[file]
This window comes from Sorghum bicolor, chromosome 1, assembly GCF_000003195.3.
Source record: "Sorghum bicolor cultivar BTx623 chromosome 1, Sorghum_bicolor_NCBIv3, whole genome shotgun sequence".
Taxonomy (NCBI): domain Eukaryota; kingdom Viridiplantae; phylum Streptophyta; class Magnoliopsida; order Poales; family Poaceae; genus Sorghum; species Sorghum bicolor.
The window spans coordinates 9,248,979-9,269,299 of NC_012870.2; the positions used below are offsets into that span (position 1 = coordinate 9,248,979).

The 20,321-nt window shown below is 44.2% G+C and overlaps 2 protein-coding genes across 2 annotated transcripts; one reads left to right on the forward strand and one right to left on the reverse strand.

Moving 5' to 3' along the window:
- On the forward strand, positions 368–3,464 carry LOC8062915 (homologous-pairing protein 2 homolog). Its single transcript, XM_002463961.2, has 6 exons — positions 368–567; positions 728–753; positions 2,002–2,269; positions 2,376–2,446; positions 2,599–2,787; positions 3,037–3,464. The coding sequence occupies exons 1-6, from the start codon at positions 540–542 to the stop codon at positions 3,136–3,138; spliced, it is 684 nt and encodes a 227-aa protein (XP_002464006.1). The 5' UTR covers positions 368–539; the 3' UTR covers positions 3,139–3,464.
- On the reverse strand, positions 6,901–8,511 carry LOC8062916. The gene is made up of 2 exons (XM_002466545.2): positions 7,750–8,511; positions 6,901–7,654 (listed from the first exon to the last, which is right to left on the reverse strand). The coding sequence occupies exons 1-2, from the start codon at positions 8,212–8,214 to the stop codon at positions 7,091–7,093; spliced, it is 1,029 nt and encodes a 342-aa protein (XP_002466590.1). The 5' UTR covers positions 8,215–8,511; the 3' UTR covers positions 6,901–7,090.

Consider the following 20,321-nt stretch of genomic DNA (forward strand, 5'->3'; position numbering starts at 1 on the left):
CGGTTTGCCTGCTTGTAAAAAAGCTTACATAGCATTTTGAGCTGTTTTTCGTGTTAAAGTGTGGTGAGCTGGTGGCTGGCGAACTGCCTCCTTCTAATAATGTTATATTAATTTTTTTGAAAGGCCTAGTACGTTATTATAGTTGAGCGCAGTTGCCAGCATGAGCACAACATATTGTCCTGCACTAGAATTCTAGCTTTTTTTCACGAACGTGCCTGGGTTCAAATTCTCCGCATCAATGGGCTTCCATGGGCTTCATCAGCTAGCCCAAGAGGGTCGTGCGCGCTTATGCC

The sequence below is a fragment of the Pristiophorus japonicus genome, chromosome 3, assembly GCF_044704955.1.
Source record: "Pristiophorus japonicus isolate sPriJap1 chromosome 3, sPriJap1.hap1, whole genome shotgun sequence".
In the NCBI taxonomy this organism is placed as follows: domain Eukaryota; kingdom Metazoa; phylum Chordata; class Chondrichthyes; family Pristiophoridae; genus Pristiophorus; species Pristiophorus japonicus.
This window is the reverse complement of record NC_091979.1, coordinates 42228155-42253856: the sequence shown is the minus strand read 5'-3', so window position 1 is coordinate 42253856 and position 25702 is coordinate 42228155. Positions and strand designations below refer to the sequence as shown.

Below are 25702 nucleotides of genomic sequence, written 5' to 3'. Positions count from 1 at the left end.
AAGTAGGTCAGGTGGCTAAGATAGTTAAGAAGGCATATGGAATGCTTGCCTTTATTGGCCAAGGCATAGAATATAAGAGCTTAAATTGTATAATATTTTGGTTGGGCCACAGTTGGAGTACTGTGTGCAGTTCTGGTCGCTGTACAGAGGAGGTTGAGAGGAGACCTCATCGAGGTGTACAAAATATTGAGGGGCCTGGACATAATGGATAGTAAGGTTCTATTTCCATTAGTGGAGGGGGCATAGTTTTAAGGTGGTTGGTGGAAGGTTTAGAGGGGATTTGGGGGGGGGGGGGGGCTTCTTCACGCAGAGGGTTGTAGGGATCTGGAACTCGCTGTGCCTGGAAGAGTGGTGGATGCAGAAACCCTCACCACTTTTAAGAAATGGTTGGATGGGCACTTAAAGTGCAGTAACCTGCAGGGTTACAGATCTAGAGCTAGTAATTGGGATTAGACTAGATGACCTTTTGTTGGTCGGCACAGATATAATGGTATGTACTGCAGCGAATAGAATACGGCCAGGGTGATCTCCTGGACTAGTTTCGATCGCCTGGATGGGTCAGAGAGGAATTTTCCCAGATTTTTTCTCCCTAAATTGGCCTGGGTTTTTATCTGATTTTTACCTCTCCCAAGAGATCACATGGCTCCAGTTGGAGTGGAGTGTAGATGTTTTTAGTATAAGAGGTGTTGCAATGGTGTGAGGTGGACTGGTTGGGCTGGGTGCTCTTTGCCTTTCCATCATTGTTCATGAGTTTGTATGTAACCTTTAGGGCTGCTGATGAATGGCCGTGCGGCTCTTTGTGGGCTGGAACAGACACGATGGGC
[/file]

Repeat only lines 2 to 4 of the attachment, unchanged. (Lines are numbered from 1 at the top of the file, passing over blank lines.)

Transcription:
Source record: "Sorghum bicolor cultivar BTx623 chromosome 1, Sorghum_bicolor_NCBIv3, whole genome shotgun sequence".
Taxonomy (NCBI): domain Eukaryota; kingdom Viridiplantae; phylum Streptophyta; class Magnoliopsida; order Poales; family Poaceae; genus Sorghum; species Sorghum bicolor.
The window spans coordinates 9,248,979-9,269,299 of NC_012870.2; the positions used below are offsets into that span (position 1 = coordinate 9,248,979).